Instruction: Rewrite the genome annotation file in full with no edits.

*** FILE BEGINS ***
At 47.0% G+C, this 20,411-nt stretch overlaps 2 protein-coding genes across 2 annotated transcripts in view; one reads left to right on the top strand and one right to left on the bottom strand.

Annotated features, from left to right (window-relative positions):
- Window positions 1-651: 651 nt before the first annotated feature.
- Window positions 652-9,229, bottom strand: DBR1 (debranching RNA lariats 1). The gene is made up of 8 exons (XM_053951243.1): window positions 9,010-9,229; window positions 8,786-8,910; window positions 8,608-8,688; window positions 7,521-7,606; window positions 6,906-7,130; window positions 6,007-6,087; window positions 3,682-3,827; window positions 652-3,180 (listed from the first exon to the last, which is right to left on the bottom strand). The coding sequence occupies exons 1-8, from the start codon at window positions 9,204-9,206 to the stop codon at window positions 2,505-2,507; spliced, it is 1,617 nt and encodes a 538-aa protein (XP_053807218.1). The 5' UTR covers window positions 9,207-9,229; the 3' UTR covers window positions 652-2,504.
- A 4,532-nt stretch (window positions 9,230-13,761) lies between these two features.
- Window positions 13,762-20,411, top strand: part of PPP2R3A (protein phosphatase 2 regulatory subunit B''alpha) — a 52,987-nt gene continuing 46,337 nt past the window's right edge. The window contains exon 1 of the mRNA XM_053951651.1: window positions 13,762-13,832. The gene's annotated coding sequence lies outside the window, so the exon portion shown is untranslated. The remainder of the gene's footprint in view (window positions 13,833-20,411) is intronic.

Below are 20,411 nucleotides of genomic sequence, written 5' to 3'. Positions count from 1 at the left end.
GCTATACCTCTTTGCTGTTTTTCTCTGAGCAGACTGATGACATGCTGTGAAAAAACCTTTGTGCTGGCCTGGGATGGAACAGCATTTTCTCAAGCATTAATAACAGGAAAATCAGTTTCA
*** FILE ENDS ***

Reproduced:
At 47.0% G+C, this 20,411-nt stretch overlaps 2 protein-coding genes across 2 annotated transcripts in view; one reads left to right on the top strand and one right to left on the bottom strand.

Annotated features, from left to right (window-relative positions):
- Window positions 1-651: 651 nt before the first annotated feature.
- Window positions 652-9,229, bottom strand: DBR1 (debranching RNA lariats 1). The gene is made up of 8 exons (XM_053951243.1): window positions 9,010-9,229; window positions 8,786-8,910; window positions 8,608-8,688; window positions 7,521-7,606; window positions 6,906-7,130; window positions 6,007-6,087; window positions 3,682-3,827; window positions 652-3,180 (listed from the first exon to the last, which is right to left on the bottom strand). The coding sequence occupies exons 1-8, from the start codon at window positions 9,204-9,206 to the stop codon at window positions 2,505-2,507; spliced, it is 1,617 nt and encodes a 538-aa protein (XP_053807218.1). The 5' UTR covers window positions 9,207-9,229; the 3' UTR covers window positions 652-2,504.
- A 4,532-nt stretch (window positions 9,230-13,761) lies between these two features.
- Window positions 13,762-20,411, top strand: part of PPP2R3A (protein phosphatase 2 regulatory subunit B''alpha) — a 52,987-nt gene continuing 46,337 nt past the window's right edge. The window contains exon 1 of the mRNA XM_053951651.1: window positions 13,762-13,832. The gene's annotated coding sequence lies outside the window, so the exon portion shown is untranslated. The remainder of the gene's footprint in view (window positions 13,833-20,411) is intronic.

Below are 20,411 nucleotides of genomic sequence, written 5' to 3'. Positions count from 1 at the left end.
GCTATACCTCTTTGCTGTTTTTCTCTGAGCAGACTGATGACATGCTGTGAAAAAACCTTTGTGCTGGCCTGGGATGGAACAGCATTTTCTCAAGCATTAATAACAGGAAAATCAGTTTCA